China takes concrete actions towards tackling climate change

By Gao Ge (People's Daily Online) 17:02, November 12, 2021

China’s active response towards tackling climate change provides robust evidence to refute US President Biden’s remarks at COP26 that China just "walked away" and it is "a gigantic issue".

China has implemented a national strategy of actively responding to climate change. Compared with developed countries, which generally have set a timeframe of 40 to 70 years before shifting from carbon peaking to carbon neutrality, China, the largest developing country in the world, made a solemn promise to peak its carbon dioxide emissions before 2030 and achieve carbon neutrality before 2060. This means that China will complete the world’s largest reduction in carbon dioxide emissions intensity in the shortest time ever in global history.

The aerial photo taken on May 28, 2021, shows an offshore wind power project under construction in Fujian Province. (Xinhua/Jiang Kehong)

China has announced a series of targets for nationally determined contributions and concrete policies and measures, setting out timetables, roadmaps and blueprints, issuing master plans, and setting clear objectives for each stage. China has put forward 10 major actions for peaking carbon dioxide emissions and has moved faster to put in place a “1+N” policy framework for carbon peaking and carbon neutrality.

Recently, China has started the construction of a batch of large wind power and photovoltaic bases with a combined installed capacity of 30 million kW, marking the beginning of the first phase of projects with an installed capacity of approximately 100 million kW. This speaks volumes about China’s resolve towards countering climate change.

According to a report from the International Energy Agency, to achieve net-zero emissions by 2050, almost 90 percent of global electricity generation needs to come from renewable sources. China has taken the lead in this regard, with the country having constructed the largest volume of solar power and wind power generators in the world. Compared with 2005, the installed capacities in China for photovoltaic solar energy expanded by over 3,000 times and 200 times for wind energy. China's carbon intensity in 2020 was 48.4 percent less than that in 2005, which means that China had more than fulfilled its commitment to the international community – achieving a 40 to 45 percent reduction in carbon intensity by 2020 from 2005 levels. The drop in carbon intensity translates into a total reduction of about 5.8 billion tons of carbon dioxide emissions. Electricity generated using non-fossil fuel energy represents more than one third of the country’s overall power consumption. China has been taking extra actions to scale up its efforts to tackle climate change. All these achievements give full expression to China’s vigorous measures, winning widespread praise from the international community.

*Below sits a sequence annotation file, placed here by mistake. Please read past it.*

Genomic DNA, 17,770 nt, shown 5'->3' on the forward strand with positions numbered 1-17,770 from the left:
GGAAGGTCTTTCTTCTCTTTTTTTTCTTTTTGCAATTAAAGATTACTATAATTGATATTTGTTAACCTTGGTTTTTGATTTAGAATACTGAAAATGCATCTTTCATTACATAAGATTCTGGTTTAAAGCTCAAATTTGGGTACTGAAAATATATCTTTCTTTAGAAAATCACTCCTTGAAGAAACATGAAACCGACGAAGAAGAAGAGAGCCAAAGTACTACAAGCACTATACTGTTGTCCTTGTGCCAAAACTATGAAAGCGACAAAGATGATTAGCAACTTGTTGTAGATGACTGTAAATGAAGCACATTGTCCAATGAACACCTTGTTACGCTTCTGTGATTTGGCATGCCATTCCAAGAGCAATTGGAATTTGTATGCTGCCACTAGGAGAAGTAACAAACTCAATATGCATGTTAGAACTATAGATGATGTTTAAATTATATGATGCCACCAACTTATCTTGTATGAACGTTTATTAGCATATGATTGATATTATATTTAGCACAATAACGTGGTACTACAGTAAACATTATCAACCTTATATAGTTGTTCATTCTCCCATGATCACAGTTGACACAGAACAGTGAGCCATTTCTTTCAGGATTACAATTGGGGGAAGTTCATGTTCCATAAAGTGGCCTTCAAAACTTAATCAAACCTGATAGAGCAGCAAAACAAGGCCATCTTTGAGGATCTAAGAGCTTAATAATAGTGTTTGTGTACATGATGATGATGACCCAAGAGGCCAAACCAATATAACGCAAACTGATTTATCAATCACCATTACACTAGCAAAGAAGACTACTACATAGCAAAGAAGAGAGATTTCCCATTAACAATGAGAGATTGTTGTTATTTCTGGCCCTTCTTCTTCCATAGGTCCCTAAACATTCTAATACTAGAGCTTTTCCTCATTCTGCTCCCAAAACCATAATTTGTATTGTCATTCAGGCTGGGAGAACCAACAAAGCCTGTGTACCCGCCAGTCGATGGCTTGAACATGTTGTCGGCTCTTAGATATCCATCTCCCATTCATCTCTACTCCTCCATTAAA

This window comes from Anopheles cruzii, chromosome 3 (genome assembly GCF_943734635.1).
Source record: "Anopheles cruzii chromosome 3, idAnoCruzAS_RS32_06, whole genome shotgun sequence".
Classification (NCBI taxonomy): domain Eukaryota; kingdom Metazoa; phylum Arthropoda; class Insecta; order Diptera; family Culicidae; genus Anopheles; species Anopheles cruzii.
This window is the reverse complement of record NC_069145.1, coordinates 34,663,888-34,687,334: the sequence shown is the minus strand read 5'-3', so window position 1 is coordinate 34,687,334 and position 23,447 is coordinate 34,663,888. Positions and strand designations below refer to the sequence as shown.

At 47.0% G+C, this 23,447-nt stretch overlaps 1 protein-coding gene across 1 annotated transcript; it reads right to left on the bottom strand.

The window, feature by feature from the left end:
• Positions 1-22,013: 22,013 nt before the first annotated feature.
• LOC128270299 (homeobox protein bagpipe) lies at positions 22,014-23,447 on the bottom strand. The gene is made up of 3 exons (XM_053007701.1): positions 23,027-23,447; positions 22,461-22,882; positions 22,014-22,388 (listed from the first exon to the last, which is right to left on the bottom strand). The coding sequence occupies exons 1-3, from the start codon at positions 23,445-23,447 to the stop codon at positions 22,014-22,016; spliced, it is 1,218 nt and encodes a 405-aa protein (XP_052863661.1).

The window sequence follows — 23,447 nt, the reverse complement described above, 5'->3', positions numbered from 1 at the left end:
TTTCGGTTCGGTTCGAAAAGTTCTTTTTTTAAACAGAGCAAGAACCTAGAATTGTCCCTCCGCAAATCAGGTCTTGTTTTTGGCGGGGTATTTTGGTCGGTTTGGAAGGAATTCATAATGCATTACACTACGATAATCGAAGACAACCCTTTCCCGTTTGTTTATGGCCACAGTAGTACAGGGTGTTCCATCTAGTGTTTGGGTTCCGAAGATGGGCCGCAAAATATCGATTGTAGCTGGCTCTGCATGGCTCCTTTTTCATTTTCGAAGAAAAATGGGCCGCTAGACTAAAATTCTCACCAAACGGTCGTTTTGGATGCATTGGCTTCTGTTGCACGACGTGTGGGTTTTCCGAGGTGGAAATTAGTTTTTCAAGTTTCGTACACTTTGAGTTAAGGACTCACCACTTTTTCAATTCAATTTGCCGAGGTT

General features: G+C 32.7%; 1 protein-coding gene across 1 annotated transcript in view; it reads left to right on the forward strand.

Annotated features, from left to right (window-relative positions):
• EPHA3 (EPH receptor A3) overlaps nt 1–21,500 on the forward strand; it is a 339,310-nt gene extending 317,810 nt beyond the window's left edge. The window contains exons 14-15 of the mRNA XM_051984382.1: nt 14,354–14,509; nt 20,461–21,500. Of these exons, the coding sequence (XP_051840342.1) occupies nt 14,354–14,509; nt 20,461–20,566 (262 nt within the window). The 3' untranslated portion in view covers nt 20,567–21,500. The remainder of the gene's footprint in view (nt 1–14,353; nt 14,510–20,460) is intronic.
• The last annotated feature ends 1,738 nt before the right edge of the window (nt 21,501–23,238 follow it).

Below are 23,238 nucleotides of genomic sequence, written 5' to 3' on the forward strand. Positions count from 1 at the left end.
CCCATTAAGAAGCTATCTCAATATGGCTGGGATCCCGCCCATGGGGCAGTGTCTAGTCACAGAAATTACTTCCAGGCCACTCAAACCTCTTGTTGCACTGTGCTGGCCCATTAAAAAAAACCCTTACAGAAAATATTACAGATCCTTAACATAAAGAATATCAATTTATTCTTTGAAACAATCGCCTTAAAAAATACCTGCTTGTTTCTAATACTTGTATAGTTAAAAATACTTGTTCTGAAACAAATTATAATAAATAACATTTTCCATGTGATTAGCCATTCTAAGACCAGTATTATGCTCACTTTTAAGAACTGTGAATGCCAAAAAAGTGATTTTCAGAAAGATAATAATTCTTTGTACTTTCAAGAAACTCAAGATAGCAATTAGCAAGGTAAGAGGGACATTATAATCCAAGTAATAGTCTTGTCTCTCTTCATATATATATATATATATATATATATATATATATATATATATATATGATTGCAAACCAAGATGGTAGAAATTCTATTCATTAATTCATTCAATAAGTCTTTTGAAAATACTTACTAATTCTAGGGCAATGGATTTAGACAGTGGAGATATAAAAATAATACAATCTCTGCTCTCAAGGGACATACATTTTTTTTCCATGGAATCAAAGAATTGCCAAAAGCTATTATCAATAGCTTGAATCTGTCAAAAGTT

As a common challenge for the world, climate change should be addressed by all of mankind. And coping with this fundamental issue of our times will contribute to the building of a community with a shared future for mankind. China has all along undertaken due international responsibilities commensurate with its own national conditions, practiced true multilateralism, and contributed to a fair, reasonable and win-win global climate governance system.

China promoted the signing and entry into force of the Paris Agreement, the third international agreement on climate change following the United Nations Framework Convention on Climate and the Kyoto Protocol. China has also contributed Chinese wisdom to the improvement of the Paris Agreement and has played a critical role in the implementation of the agreement even after the US decided to unilaterally withdraw from it.

China has led innovative forms of multilateral cooperation, stepped up support for other developing countries in developing green and low-carbon energy, and carried out South-South cooperation on climate change. China has provided assistance and support for developing countries to the best of its capacity under the framework of South-South cooperation on climate change, including donating energy conservation and new energy products and devices to almost 40 countries, helping relevant countries launch meteorological satellites, and training nearly 1,500 officials and technical personnel working in the climate response sector of 120 developing countries.

As the largest developing country, China has overcome its own economic and social difficulties to make tangible contributions to global climate governance and the fight against climate change. In the meantime, it remains crystal clear that the US has done nothing other than having continually “walked away” from stepping up and stepping forward on the issue of climate change. 

(Web editor: Hongyu, Liang Jun)


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